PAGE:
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Sorrow and Blood hit me in a powerful way before this book went to press. My friend, Artur Suleimanov was gunned down because of his bold witness for Christ. When I picked up this book I thought of Artur. I know he would be thankful for the wonderful research found in its pages. He would praise God for such solid biblical theology regarding suffering. He would rejoice that global mission will never be the same as a result of this work and its application to our teaching, preparation, and prayers.
 

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What a resource! I knew this book would be packed with information, but I did not anticipate how much it would provoke and challenge me in my own life as a disciple. If suffering and sorrow drive us to desperation, where Jesus transforms, then we have much to learn from the persecuted church about Christian devotion. This anthology serves not only as an outstanding theological, historical, and missiological resource, but also as a prophetic witness to consumer Christianity. It’s a bracing reminder that there is only one way to Christ, the way of the cross.
 

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As Latins in mission to the Muslim world, we receive this book with enthusiasm and gratitude. Reading it has been a consolation and personal encouragement because of the various perspectives of this challenging reality, whether theological, historical, pastoral, or through case studies. I have the impression that this text will become required reading for all of us who aspire to continue serving and honoring the Lord of the Harvest on mission. Our prayer is that this book will contribute to a better church and mission preparation as we face these disturbing challenges, and also as we cultivate the same attitude and spirit of Jesus.
 

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Sorrow and Blood takes an unflinching look at the cost of Christian mission in a violent and hostile world. Contributors from around the world tell the awe-inspiring story of missionaries and local believers who have followed their Savior in faithful and sacrificial witness. Theologians help us reflect on the redemptive impact of their suffering for the faith. Advocates advise on how to help without making matters worse. Digesting this epic work will require uncommon fortitude, effort that will be richly rewarded. May God use this volume to rouse his church to take the baton from those who have so valiantly gone before us.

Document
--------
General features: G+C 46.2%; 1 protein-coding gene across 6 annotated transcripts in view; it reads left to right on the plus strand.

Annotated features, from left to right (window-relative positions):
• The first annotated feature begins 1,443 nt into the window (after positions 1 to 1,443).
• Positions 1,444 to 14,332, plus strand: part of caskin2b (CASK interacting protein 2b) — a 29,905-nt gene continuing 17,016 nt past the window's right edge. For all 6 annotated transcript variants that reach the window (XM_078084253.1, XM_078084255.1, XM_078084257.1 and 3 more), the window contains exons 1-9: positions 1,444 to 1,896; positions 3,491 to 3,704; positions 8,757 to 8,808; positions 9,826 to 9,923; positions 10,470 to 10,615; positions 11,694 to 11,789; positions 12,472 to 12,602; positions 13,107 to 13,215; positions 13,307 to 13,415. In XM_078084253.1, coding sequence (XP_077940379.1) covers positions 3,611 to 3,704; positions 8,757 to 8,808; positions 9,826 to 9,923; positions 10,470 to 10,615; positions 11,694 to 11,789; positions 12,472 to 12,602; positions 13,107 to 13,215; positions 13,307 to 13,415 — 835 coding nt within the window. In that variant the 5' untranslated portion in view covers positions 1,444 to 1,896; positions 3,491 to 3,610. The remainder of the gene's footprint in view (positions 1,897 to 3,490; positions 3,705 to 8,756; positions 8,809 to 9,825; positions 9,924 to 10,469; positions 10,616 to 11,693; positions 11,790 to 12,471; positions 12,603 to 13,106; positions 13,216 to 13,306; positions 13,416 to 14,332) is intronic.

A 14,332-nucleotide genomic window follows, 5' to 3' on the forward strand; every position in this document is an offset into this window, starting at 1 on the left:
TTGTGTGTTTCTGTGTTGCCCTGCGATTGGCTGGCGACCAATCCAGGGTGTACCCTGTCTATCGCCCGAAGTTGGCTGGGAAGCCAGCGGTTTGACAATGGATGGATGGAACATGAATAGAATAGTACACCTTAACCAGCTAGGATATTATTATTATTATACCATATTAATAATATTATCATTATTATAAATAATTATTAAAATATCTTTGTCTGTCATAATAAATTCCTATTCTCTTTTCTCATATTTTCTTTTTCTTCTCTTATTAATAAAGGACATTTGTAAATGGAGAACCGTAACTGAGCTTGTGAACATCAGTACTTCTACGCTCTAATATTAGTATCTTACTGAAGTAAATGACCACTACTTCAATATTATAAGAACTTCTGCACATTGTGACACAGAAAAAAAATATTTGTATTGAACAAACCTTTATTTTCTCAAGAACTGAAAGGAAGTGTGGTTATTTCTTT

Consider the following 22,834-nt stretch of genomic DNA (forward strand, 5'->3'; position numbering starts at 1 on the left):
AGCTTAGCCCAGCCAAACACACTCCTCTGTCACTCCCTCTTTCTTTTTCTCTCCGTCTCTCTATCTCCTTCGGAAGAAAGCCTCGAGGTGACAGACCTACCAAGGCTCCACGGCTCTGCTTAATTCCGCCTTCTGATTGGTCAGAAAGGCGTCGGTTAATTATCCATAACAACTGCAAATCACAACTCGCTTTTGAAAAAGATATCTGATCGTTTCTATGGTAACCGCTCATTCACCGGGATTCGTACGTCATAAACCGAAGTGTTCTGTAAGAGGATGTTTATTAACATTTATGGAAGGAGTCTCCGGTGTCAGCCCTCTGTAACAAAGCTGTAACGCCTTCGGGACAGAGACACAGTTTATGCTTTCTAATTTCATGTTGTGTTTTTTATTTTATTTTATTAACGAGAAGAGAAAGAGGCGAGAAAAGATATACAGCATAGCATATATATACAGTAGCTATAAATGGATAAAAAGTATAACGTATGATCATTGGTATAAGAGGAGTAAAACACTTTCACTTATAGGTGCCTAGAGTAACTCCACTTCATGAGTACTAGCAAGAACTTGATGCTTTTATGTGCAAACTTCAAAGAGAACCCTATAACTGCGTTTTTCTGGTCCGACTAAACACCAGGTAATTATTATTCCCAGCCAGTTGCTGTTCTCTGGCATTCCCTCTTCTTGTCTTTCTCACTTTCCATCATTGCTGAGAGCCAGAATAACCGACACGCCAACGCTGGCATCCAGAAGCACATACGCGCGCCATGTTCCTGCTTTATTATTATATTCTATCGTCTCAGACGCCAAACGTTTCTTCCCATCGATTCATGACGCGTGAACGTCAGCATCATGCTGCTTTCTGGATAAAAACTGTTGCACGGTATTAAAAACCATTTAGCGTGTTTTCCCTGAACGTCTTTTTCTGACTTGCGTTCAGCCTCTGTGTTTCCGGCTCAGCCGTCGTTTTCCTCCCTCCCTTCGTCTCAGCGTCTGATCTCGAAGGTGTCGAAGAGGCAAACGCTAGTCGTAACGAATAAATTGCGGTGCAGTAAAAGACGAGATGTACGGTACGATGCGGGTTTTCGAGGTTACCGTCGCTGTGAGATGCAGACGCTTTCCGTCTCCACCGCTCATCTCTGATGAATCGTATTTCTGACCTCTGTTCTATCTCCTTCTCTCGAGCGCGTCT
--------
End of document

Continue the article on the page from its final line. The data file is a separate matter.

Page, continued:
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Table of Contents

FOREWORD
-William D. Taylor

TWO PREFACES
-Christopher J. H. Wright
-Ajith Fernando

PART ONE: Building the Foundation

Introduction
-William D. Taylor, Antonia van der Meer, Reg Reimer

Chapter 1: A Global Survey
-Christof Sauer and Thomas Schirrmacher

Chapter 2: Reflections on Mission in the Context of Suffering
-Beram Kumar

Chapter 3: Christian Responses to Suffering, Persecution, and Martyrdom
-Reg Reimer

Chapter 4: The Demographics of Martyrdom
-Todd M. Johnson

Chapter 5: A Response to the High Counts of Christian Martyrs Per Year
-Thomas Schirrmacher

Chapter 6: Redefining Persecution
-Charles L. Tieszen

Chapter 7: Persecution, Martyrdom, and Mission
-David Tai-Woong Lee

PART TWO: Reflections from Scripture and Theology

Chapter 8: Deliver Us from Evil
-Rose Dowsett

Chapter 9: From Genesis to Revelation
-Wolfgang Haede

Chapter 10: A Biblical Theology of Persecution and Discipleship
-Glenn Penner

Chapter 11: The Prosperity Gospel
-Grant LeMarquand

Chapter 12: Reflections on the Prosperity Gospel
-Femi B. Adeleye

Chapter 13: In the Context of World Evangelism
-Marvin Newell

Chapter 14: The Teaching of Jesus on Suffering in Mission
-Antonia Leonora van der Meer

Chapter 15: Biblical Teaching on Suffering and Perseverance in Paul and Peter
-Margaretha N. Adiwardana

Chapter 16: The Problem of Evil and Suffering
-Isaiah M. Dau

Chapter 17: God’s Plan of Perseverance and Suffering in the Book of Revelation
-Margaretha N. Adiwardana

PART THREE: Reflections from History and Case Studies